As a teaching professional it often astounds me that so many amateurs spend their hard earned money on equipment and range balls without ever significantly improving their game. Here are three stereotypes I see every day at the range… do any of them sound familiar to you?
Good ol’ Rake n Belt
This player turns up with the largest bucket of balls and intends to hit it in world record time, raking every ball over without a specific intended target or any clear goals as to what they are trying to achieve in the session. Noticeable traits of this practiser may be a stiff neck from never actually looking up to see where the ball goes, and shortness of breath due to the high cardio session they have managed to create.
The blind leading the blind
This is one of my favourites! Here we have the blind leading the blind on the range analysing each other’s swings (maybe they even got a hold of the latest analysis app.). Both players tirelessly figure out each other’s swings with a new thought every 3 seconds as to what could potentially be going wrong (neither player has hit a fairway since Greg Norman was playing Junior Pennants, yet ultimately feel qualified to give private instruction).
7000 thoughts in 1.5 Seconds
This individual is the Over-Tryer. In all their greatest efforts they have read every magazine, got a lesson from every professional within cooee, and are trying to remember it all before they start their downswing. Look for this person buying a small bucket of balls and holding the space on a driving range for nearly 4 hours.
The average amateur really has never been taught the importance of quality training. Unfortunately Ben Hogan’s line of ‘the secret is in the dirt’ is often interpreted as ‘if I just bash the heck out of the ground I’ll get better’. If you want a bad back and a couple of hours away from your husband or wife then this method works a treat, but if you actually want to see some rewards for your efforts then you need to start training with some quality.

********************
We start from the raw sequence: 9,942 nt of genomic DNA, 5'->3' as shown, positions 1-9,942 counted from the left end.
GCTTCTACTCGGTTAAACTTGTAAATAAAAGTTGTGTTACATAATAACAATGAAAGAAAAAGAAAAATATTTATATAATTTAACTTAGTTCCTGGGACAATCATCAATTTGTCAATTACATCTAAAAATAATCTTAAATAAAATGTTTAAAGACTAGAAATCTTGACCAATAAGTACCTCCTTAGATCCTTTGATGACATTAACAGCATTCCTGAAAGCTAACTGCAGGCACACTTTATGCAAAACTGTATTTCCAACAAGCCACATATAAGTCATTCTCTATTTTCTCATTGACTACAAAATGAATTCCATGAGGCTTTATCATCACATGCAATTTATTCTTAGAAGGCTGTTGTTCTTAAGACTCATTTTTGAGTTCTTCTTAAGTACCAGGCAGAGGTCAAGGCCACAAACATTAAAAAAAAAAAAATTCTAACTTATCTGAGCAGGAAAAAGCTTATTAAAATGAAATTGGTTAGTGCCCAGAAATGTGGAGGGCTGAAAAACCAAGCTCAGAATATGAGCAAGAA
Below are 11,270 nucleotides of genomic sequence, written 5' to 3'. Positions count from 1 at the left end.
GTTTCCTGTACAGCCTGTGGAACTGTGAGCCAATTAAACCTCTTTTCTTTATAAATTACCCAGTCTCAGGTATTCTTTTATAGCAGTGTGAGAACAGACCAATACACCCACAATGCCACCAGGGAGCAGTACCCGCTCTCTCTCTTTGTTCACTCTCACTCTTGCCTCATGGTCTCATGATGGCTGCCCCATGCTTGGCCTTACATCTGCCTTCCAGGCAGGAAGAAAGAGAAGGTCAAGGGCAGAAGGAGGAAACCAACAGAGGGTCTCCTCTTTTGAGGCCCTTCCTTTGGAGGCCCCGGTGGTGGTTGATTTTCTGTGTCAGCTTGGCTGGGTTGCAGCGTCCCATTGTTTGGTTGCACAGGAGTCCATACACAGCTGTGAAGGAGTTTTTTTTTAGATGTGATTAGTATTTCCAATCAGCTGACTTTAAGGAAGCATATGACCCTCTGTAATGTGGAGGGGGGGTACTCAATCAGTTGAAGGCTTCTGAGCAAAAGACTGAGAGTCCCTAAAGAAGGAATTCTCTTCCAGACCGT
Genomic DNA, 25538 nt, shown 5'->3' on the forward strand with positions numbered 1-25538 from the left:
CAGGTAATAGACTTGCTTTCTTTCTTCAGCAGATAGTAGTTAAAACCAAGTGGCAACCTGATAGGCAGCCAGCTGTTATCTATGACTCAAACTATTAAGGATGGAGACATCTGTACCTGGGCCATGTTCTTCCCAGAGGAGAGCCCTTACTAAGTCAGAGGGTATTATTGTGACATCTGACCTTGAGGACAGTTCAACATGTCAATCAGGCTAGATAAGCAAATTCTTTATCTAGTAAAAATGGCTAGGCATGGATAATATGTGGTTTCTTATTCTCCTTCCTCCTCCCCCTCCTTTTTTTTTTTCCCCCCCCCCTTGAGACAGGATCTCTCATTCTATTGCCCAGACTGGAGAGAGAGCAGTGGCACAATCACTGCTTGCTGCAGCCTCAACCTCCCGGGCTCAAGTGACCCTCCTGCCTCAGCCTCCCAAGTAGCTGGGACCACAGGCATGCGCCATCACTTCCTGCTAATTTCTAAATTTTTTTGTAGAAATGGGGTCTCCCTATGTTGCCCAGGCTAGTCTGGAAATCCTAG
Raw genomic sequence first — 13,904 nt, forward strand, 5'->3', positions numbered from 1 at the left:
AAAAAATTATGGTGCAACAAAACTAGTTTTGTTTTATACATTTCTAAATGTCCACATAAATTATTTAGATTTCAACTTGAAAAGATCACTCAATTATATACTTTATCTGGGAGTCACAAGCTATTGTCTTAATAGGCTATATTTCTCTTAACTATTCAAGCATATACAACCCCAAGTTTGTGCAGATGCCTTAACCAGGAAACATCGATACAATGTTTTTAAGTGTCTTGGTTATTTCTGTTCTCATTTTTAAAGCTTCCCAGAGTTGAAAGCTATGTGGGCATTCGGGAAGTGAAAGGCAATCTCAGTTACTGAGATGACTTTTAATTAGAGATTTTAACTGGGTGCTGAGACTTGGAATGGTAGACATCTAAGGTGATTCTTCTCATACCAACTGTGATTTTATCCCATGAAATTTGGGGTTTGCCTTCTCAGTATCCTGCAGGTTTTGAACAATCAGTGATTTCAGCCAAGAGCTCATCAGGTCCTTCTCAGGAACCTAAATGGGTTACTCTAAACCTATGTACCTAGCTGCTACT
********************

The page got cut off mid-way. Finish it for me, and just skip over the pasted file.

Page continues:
Rules of Training like a Professional
Good Quality Practise = Fun. Nobody learns or wants to learn when it is a chore. Practise should not be a dirty word; it should be a challenge and an activity you look forward to. Mix it up, play some games, hit some fun shots and get creative!
Clarity and Direction. Seek ongoing expert advice from a PGA Member, then apply what you have learnt, enjoy the process of chipping away, transforming your swing in to a more manageable and reliable movement.
Allocate your time. Ensure when you are practising you are working on all areas of the game. Not just the parts that make you feel the best.
Take Your Time. Take a breath between each shot! Look around, listen to the birds, even try to spot the golfers who weren’t smart enough to read this article and collapsing into the pitfalls.
Great Drills for Practise
Play The Range-Course. Pretend you are playing the course. It could be your home course. I always loved playing Augusta and seeing what I could shoot on the back 9. Visualise the holes and notice by the end of your practise session that you may nearly use every club in your bag.
Nine Flights: Great ball strikers can hit any shot on any occasion. Why? Because they practise this way. Give yourself Nine Balls with three different flights and trajectories, and take this test:
Never hit the Same Chip Twice: When practising chipping, throw three golf balls and hit them from wherever they land. The brain should constantly be challenged when practising especially when we are chipping. Do this for 15 minutes and watch your touch and feel improve out of sight!